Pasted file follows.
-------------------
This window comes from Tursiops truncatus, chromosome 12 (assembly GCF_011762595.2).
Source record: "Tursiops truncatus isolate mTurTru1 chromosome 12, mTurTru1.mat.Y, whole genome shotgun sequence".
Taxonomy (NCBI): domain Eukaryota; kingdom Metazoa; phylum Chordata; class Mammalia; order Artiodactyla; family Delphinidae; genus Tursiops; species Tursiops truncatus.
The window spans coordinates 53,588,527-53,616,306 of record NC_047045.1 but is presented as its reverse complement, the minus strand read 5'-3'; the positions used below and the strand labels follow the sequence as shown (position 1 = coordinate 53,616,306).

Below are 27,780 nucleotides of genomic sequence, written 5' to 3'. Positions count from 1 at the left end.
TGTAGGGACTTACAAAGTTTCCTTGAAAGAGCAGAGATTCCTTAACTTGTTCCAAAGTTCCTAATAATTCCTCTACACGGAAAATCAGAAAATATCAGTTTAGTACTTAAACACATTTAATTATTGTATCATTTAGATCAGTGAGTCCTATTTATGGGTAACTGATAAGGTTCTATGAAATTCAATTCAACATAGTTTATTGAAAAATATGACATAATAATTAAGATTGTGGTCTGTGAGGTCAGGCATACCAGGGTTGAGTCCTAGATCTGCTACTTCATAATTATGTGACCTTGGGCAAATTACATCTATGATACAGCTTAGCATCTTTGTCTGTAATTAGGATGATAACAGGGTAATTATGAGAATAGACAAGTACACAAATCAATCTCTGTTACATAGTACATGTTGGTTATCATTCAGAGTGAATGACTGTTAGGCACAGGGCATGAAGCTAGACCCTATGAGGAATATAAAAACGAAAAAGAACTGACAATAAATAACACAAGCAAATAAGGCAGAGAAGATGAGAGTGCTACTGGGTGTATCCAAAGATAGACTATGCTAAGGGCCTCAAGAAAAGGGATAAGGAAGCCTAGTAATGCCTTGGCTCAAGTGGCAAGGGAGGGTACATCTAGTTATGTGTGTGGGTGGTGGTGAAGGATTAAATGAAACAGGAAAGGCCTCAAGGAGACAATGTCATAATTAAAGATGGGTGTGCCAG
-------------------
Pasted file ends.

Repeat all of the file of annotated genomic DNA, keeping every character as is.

This window comes from Tursiops truncatus, chromosome 12 (assembly GCF_011762595.2).
Source record: "Tursiops truncatus isolate mTurTru1 chromosome 12, mTurTru1.mat.Y, whole genome shotgun sequence".
Taxonomy (NCBI): domain Eukaryota; kingdom Metazoa; phylum Chordata; class Mammalia; order Artiodactyla; family Delphinidae; genus Tursiops; species Tursiops truncatus.
The window spans coordinates 53,588,527-53,616,306 of record NC_047045.1 but is presented as its reverse complement, the minus strand read 5'-3'; the positions used below and the strand labels follow the sequence as shown (position 1 = coordinate 53,616,306).

Below are 27,780 nucleotides of genomic sequence, written 5' to 3'. Positions count from 1 at the left end.
TGTAGGGACTTACAAAGTTTCCTTGAAAGAGCAGAGATTCCTTAACTTGTTCCAAAGTTCCTAATAATTCCTCTACACGGAAAATCAGAAAATATCAGTTTAGTACTTAAACACATTTAATTATTGTATCATTTAGATCAGTGAGTCCTATTTATGGGTAACTGATAAGGTTCTATGAAATTCAATTCAACATAGTTTATTGAAAAATATGACATAATAATTAAGATTGTGGTCTGTGAGGTCAGGCATACCAGGGTTGAGTCCTAGATCTGCTACTTCATAATTATGTGACCTTGGGCAAATTACATCTATGATACAGCTTAGCATCTTTGTCTGTAATTAGGATGATAACAGGGTAATTATGAGAATAGACAAGTACACAAATCAATCTCTGTTACATAGTACATGTTGGTTATCATTCAGAGTGAATGACTGTTAGGCACAGGGCATGAAGCTAGACCCTATGAGGAATATAAAAACGAAAAAGAACTGACAATAAATAACACAAGCAAATAAGGCAGAGAAGATGAGAGTGCTACTGGGTGTATCCAAAGATAGACTATGCTAAGGGCCTCAAGAAAAGGGATAAGGAAGCCTAGTAATGCCTTGGCTCAAGTGGCAAGGGAGGGTACATCTAGTTATGTGTGTGGGTGGTGGTGAAGGATTAAATGAAACAGGAAAGGCCTCAAGGAGACAATGTCATAATTAAAGATGGGTGTGCCAG